Jennifer Joslin, NACADA President
It was wonderful to visit Denver on the heels of one of my summer books, Nothing Daunted: The Unexpected Education of Two Society Girls in the West. Nothing Daunted tells the story of how, in 1916, Smith College graduates Dorothy Woodruff and Rosamond Underwood left upstate New York to teach schoolchildren in rural Colorado for a year. Arriving in Denver for a week's stay at the Brown Palace Hotel (still in business!) before traveling northwest to Elkhead, CO, Rosamund wrote home that despite hearing many stories of the challenging life out West, “We were nothing daunted” and eager to begin their year of adventure.
I thought of this wonderful phrase as I listened to the keynote presentations and sat in conference sessions. Despite the tumultuous times facing higher education in the United States, North America, and across the world, advisors and advising administrators provided example after example of innovative programs, models, theoretical approaches, and interventions.
Resourcefulness has never been more important. The challenges we face in our day-to-day work is nothing compared to the cost of standing still, of failing to innovate. James Applegate, Vice President of the Lumina Foundation, provided a vivid argument for radically rethinking how and who we educate as a nation. Applegate encourages us to 'design a 21st century advising program' in which a focus on adult learners, partnerships with K-12 schools, technology implementation, accelerated pathways to degrees, and data transparency translated into degree attainment for students. As Applegate reminded us, this work is not optional. With the research on salary differentials between high school and college graduates confirmed again this year (e.g., see Carnevale et al, 2009), Applegate exhorted us to remember that 'every student dropped out is condemned to a difficult life.".
Colorado State-Colorado Springs Chancellor Pamela Shockley-Zalabak reinforced Applegate’s message by encouraging a similar paradigm shift. Shockley-Zalabak encouraged advisors and administrators to become “intentional interactions designers.” That is, in an age of “instant communication” and rapid technology innovation, advisors must be purposeful and intentional as they assist students in building competencies that lead to persistence in college as well as career success. Decision-making, conflict resolution, accountability, integrity, and an understanding of the role of work in relation to education are crucial skills advisors must model and instill in their students. (View both keynote addresses.)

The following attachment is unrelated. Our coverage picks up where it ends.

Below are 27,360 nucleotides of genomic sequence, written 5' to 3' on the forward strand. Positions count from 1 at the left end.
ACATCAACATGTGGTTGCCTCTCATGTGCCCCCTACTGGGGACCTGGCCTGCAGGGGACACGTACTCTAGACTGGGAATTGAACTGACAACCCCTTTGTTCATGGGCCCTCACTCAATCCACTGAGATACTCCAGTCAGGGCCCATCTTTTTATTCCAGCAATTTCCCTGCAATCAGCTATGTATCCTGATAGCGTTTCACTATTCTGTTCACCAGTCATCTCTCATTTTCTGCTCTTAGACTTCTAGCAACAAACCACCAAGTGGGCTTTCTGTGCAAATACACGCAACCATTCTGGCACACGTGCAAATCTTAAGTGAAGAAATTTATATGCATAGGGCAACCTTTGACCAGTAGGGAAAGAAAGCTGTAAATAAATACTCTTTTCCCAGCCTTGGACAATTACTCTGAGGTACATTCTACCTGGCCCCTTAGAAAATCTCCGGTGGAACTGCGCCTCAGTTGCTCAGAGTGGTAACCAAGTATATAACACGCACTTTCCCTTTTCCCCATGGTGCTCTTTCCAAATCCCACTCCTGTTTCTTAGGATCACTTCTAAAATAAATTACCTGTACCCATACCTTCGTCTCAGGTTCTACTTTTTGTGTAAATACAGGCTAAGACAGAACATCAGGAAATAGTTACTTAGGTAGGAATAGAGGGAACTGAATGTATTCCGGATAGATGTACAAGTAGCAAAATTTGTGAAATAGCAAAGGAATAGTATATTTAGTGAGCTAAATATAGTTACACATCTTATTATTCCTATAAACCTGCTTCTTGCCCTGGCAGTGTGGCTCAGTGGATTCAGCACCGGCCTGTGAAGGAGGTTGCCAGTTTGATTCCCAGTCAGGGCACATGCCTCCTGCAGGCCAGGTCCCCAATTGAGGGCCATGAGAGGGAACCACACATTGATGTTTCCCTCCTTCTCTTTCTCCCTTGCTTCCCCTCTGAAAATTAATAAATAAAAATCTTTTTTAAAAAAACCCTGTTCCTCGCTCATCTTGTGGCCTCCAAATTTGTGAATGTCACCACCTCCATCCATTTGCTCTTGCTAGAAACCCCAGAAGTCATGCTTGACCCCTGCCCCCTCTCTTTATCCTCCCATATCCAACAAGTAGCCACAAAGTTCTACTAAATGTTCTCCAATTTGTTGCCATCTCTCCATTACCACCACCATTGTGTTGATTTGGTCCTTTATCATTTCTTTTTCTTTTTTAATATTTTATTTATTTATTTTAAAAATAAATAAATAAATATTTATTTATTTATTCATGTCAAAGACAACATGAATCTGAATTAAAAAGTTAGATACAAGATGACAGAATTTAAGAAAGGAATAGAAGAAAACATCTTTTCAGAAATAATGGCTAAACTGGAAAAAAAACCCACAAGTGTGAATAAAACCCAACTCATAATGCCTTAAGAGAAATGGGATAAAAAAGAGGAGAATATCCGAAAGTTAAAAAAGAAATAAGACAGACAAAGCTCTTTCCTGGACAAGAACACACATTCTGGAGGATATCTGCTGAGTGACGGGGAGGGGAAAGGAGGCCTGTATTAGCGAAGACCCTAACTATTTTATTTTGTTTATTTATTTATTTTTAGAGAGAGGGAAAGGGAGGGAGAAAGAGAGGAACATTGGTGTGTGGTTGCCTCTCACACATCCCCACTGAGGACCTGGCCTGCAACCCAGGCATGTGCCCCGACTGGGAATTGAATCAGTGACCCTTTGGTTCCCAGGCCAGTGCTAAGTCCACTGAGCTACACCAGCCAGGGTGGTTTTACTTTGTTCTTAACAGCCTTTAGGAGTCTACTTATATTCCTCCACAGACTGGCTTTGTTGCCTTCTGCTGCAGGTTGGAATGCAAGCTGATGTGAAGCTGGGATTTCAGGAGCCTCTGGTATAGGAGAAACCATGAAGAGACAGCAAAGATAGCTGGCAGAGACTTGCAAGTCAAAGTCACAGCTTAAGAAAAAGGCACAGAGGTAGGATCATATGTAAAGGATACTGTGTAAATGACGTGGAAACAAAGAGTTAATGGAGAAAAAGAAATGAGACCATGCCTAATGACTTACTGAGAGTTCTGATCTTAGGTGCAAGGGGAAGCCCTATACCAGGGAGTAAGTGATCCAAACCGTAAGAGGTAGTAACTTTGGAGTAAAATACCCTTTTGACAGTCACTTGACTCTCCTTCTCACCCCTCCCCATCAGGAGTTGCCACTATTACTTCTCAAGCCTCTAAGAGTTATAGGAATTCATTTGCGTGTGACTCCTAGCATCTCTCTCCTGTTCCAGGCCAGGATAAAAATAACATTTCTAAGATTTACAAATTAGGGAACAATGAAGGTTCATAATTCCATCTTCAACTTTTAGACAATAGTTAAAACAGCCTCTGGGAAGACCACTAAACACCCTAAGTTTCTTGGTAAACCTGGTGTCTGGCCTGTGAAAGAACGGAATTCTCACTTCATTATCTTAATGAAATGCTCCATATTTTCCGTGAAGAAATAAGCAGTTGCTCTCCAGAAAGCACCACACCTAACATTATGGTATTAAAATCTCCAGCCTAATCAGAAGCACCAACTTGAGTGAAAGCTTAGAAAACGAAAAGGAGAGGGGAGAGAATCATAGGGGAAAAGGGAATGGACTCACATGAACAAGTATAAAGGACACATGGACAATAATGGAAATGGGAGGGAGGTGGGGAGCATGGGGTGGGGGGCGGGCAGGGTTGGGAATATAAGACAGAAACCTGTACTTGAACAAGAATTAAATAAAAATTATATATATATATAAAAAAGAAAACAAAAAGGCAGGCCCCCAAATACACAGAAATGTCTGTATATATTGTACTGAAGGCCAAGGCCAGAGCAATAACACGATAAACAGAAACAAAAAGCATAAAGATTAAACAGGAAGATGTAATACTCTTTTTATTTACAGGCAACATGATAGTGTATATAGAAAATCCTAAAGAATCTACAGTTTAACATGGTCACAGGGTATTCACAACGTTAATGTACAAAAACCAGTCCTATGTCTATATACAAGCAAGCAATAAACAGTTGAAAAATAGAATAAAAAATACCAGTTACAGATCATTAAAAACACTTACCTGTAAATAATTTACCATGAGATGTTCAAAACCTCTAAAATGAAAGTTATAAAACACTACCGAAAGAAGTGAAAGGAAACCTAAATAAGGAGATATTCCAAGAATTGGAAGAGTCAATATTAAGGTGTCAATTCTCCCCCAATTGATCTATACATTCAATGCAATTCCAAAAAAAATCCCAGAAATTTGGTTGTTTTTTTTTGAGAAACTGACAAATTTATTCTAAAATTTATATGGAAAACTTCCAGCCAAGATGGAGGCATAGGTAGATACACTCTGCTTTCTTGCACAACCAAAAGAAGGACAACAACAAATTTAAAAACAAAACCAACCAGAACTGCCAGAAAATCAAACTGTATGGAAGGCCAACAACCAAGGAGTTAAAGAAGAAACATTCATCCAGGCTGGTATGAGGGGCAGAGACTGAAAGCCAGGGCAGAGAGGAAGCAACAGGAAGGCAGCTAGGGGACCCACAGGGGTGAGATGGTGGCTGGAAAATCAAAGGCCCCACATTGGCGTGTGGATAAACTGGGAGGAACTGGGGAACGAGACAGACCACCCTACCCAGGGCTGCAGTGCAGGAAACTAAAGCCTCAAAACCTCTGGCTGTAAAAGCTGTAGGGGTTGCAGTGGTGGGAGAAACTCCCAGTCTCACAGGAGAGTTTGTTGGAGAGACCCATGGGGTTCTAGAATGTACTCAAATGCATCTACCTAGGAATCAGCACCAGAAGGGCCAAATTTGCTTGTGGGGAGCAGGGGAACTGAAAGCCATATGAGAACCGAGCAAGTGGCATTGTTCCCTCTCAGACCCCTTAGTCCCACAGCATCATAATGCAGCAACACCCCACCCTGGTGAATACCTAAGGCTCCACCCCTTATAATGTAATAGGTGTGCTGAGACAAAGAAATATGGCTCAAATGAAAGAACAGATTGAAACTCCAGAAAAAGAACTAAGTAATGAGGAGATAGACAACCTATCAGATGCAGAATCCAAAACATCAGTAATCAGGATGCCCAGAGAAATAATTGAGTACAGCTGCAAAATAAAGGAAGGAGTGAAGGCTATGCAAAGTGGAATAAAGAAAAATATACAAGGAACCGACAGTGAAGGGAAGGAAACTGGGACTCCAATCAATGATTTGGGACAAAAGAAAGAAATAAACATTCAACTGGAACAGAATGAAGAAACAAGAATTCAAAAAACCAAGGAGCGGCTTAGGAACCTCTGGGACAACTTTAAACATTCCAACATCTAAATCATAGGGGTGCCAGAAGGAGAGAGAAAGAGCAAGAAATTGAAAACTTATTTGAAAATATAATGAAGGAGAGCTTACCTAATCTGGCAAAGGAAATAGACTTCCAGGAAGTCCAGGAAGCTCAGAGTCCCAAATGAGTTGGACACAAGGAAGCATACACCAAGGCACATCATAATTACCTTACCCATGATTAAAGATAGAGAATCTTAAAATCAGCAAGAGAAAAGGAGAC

I echo these calls for creative responses to the difficult circumstances in which higher education and our advising units find themselves today. I encourage all of us to channel the spirit of Dorothy Woodruff and Rosamond Underwood who, having heard the challenges facing them, remained determined and undaunted.
This year NACADA will reach out to every member regularly through regional conferences, emails, newsletters, speakers, webinars, listservs, social media, and the learning network we are creating. When I get those emails and see the phrase 'NACADA Near You', I know from experience that it is more than a tagline. It is a promise of support, collegiality, and innovation. It also is each one of us! We are the “NACADA Near You.” On our campuses, we may be the nearest thing to NACADA that some of our colleagues will experience this year. It is a great opportunity and a tremendous responsibility. It is an extended conversation. It is a call to action. Please join me and the Board of Directors as we go forth and do good things together this year.
Jennifer Joslin, President
NACADA: The Global Community for Academic Advising
Director, Office of Academic Advising, University of Oregon
Carnevale, A.P., Strohl, J., & Melton, M. (2009). What’s it worth? Georgetown University Center for Education and the Workforce. Retrieved from http://cew.georgetown.edu/whatsitworth/
Cite this article using APA style as: Joslin, J. (2011, December). From the president: We are nothing daunted. Academic Advising Today, 34(4). Retrieved from [insert url here]